Debt-laden Jet Airways offers up to 75% stake to new investors
Struggling Jet Airways has invited potential investors to take on as much as 75% of ...
Cargo handler WFS has seized a Jet Airways aircraft at Amsterdam for non-payment.
A 777-300ER, due to fly to Mumbai tomorrow after arriving yesterday, was held at the airport. It is thought to be one of the aircraft that Jet owns outright, rather than leases.
WFS said in a statement: “A Jet Airways passenger aircraft was seized at Amsterdam Schiphol Airport today following a court order issued by Haarlem Court in favour of Worldwide Flight Services (WFS) in relation to the outstanding payment of handling fees.
“We regret having to take this course of action and apologise for any inconvenience to the airline’s customers. We hope Jet Airways will be able to resolve this matter as quickly as possible.”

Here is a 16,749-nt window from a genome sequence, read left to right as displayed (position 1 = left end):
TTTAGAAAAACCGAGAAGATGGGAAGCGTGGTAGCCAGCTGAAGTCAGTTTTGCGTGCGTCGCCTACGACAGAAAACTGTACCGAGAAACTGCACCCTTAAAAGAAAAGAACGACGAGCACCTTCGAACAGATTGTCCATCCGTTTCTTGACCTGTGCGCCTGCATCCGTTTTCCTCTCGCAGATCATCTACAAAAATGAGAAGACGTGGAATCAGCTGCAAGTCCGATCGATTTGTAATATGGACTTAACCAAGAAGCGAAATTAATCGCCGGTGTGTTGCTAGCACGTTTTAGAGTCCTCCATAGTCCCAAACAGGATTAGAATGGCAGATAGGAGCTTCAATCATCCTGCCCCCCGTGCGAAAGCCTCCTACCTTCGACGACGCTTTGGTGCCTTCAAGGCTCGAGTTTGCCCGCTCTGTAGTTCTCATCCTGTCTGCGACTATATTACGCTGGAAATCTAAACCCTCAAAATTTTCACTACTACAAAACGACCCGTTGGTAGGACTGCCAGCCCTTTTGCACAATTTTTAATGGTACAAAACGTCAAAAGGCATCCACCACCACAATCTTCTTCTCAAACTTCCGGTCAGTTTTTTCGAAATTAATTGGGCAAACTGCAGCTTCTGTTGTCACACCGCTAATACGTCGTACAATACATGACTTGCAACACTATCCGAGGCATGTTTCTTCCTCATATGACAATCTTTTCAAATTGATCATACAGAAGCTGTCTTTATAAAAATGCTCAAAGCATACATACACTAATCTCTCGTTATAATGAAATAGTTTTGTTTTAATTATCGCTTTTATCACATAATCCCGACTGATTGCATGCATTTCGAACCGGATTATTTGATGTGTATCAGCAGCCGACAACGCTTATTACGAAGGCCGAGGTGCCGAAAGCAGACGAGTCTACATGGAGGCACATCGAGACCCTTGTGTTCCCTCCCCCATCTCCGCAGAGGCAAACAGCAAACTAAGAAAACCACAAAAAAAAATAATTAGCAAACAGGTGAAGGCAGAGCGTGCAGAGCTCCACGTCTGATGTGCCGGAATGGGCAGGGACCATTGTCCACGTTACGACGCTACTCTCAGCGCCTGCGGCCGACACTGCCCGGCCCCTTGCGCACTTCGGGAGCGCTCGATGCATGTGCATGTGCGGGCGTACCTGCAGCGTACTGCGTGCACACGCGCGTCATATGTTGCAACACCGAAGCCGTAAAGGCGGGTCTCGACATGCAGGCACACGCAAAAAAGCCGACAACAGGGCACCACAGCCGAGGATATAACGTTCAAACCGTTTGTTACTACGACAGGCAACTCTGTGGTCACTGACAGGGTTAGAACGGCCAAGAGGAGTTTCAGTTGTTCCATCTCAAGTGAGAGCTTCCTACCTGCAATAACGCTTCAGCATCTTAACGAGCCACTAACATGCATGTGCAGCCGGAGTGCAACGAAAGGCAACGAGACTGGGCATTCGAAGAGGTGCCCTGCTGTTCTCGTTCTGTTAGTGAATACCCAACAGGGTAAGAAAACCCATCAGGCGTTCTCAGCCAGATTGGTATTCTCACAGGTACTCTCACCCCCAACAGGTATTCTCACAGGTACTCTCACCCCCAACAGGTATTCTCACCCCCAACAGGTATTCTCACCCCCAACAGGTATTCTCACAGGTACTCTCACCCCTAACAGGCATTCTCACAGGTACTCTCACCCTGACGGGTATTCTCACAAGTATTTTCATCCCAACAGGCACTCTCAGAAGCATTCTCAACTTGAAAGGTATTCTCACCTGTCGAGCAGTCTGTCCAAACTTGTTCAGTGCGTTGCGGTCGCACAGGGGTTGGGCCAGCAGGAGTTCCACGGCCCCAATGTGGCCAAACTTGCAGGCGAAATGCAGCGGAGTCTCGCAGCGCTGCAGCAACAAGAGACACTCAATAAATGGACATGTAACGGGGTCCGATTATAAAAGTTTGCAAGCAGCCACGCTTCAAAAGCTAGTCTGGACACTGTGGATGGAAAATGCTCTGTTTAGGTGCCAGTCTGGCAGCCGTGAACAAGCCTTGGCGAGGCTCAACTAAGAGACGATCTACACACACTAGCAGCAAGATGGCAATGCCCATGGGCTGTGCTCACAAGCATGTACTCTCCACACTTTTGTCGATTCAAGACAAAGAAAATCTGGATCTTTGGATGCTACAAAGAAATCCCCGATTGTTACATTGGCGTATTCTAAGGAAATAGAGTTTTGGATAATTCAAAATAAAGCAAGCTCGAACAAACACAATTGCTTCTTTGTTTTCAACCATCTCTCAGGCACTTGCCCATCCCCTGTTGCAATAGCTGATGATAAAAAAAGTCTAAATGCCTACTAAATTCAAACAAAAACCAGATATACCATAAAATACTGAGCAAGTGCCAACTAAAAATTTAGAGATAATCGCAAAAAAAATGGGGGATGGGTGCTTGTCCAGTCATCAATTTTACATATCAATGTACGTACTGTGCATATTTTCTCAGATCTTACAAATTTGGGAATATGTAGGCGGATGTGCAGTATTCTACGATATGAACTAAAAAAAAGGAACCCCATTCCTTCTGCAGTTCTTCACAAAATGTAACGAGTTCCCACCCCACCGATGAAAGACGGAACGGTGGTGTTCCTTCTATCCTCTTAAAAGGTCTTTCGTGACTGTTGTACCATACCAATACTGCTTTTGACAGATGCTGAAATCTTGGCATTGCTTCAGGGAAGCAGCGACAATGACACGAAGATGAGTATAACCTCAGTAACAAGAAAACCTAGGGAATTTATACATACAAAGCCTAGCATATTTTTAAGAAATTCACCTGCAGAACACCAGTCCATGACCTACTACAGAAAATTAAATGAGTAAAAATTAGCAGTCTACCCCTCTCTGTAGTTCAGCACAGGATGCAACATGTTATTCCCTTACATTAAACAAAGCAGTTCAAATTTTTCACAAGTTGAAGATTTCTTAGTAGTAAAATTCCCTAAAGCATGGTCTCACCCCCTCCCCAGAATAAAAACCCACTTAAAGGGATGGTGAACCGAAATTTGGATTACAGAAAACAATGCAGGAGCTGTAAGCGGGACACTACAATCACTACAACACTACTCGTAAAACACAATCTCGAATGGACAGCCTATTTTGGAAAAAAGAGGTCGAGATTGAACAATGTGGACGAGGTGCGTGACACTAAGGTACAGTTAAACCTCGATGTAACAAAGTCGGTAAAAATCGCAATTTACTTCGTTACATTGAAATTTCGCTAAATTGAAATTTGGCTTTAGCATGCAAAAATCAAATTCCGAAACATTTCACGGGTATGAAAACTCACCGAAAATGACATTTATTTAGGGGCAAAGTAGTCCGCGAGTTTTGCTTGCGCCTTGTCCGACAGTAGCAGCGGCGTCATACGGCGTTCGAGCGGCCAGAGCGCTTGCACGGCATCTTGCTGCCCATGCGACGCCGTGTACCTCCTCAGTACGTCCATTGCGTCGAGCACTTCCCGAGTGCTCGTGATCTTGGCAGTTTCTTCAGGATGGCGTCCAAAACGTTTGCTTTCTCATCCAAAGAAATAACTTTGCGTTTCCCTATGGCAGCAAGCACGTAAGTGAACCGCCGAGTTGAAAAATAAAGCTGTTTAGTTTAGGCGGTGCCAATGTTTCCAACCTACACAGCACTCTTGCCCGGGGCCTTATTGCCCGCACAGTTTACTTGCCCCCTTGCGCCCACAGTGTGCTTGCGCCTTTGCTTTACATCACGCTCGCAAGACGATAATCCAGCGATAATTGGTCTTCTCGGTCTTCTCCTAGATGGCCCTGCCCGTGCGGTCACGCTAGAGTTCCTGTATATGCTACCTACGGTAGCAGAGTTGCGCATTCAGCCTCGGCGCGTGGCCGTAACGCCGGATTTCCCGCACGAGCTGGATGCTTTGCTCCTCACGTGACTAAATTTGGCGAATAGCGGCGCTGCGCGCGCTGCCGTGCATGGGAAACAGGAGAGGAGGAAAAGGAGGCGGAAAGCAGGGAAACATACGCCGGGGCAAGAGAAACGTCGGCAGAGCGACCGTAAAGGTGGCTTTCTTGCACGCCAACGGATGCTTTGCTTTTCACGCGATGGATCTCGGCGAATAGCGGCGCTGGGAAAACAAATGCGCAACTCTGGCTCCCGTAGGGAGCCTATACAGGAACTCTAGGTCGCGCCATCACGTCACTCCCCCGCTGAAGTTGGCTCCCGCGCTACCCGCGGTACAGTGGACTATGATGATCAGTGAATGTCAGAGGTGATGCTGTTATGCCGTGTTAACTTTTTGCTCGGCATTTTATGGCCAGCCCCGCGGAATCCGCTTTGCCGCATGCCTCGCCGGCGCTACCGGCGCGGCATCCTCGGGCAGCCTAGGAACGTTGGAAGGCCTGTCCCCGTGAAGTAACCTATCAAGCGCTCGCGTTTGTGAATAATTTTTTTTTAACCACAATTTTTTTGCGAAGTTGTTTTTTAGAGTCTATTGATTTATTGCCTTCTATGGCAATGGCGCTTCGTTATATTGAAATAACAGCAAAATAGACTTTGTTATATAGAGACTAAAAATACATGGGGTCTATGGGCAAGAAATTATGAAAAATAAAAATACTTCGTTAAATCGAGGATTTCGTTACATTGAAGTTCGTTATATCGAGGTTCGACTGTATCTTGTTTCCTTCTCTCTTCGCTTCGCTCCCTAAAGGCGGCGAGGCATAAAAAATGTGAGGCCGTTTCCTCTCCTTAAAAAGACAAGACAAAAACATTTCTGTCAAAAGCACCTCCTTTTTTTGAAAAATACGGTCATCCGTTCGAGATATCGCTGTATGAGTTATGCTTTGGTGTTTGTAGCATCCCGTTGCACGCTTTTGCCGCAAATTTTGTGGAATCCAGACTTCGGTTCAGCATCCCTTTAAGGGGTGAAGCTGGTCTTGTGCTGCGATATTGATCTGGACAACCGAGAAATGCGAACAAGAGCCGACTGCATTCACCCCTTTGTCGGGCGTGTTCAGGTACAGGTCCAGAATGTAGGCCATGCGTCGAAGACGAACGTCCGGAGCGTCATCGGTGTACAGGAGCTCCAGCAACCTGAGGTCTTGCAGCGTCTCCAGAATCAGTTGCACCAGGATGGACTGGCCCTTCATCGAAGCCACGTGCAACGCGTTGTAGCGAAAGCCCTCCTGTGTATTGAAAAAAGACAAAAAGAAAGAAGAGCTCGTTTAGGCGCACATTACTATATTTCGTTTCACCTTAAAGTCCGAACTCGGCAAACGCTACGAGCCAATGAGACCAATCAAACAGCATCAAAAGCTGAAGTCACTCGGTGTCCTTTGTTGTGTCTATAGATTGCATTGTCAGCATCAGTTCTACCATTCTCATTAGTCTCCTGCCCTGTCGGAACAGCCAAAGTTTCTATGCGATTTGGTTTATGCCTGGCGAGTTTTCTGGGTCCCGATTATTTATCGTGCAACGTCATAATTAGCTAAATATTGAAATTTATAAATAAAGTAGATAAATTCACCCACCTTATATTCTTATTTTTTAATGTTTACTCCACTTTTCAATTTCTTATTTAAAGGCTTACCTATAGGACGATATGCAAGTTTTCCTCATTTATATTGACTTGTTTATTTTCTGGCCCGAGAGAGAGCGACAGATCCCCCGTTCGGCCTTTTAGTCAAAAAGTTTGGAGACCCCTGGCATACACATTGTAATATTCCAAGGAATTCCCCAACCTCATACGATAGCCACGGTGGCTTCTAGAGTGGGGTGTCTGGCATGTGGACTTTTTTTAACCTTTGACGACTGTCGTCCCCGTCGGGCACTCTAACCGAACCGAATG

Jet Airways confirmed cancellation of the flight for “operational reasons”.
One source told The Loadstar that the airline may have to pay a bond to the court to retrieve the aircraft. He added that under US and EU bankruptcy law, any payments made by a struggling company 60 days prior, or less, may have to be repaid, if that company goes into administration.
While Jet has already grounded more than 75% of its fleet – some 25 aircraft – over the lack of payments to lessors and staff – the rest of the fleet could be grounded over non-payment of fuel bills. The Indian Oil Company suspended its fuel supply, but renewed it after five hours, according to Indian media.
Some 16,000 employees are receiving only part of their salary and, according to Indian media reports, some pilots sent a legal notice to the management yesterday.
It looked last month as if banks were ready to put cash into the troubled airline, provided shareholders, including chairman Naresh Goyal who owns 52% and Etihad (24%), offered their shares as collateral.
A consortium of lenders, led by the State Bank of India (SBI), is working on a solution for Jet, which owes some $1.1bn and is said to have defaulted on its loans three times since January.
SBI said it hoped Jet would be able to continue to fly under a new owner, and that bankruptcy was the last resort.